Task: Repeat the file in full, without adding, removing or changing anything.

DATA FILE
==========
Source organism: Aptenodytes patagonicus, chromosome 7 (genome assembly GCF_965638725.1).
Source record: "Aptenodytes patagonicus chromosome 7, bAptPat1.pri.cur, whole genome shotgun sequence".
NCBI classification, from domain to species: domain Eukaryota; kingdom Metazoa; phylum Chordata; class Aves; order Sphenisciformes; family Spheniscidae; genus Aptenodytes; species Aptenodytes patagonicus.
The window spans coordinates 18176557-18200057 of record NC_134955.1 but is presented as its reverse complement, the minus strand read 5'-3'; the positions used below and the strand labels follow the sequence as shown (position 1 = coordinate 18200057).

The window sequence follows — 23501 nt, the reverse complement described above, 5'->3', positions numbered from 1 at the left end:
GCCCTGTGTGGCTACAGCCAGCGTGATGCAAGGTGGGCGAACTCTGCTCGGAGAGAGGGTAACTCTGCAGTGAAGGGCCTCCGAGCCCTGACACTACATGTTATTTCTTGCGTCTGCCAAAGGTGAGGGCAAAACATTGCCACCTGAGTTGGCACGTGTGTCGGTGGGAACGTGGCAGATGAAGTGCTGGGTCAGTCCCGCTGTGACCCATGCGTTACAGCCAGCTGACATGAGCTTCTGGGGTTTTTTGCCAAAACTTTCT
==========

Source organism: Aptenodytes patagonicus, chromosome 7 (genome assembly GCF_965638725.1).
Source record: "Aptenodytes patagonicus chromosome 7, bAptPat1.pri.cur, whole genome shotgun sequence".
NCBI classification, from domain to species: domain Eukaryota; kingdom Metazoa; phylum Chordata; class Aves; order Sphenisciformes; family Spheniscidae; genus Aptenodytes; species Aptenodytes patagonicus.
The window spans coordinates 18176557-18200057 of record NC_134955.1 but is presented as its reverse complement, the minus strand read 5'-3'; the positions used below and the strand labels follow the sequence as shown (position 1 = coordinate 18200057).

The window sequence follows — 23501 nt, the reverse complement described above, 5'->3', positions numbered from 1 at the left end:
GCCCTGTGTGGCTACAGCCAGCGTGATGCAAGGTGGGCGAACTCTGCTCGGAGAGAGGGTAACTCTGCAGTGAAGGGCCTCCGAGCCCTGACACTACATGTTATTTCTTGCGTCTGCCAAAGGTGAGGGCAAAACATTGCCACCTGAGTTGGCACGTGTGTCGGTGGGAACGTGGCAGATGAAGTGCTGGGTCAGTCCCGCTGTGACCCATGCGTTACAGCCAGCTGACATGAGCTTCTGGGGTTTTTTGCCAAAACTTTCT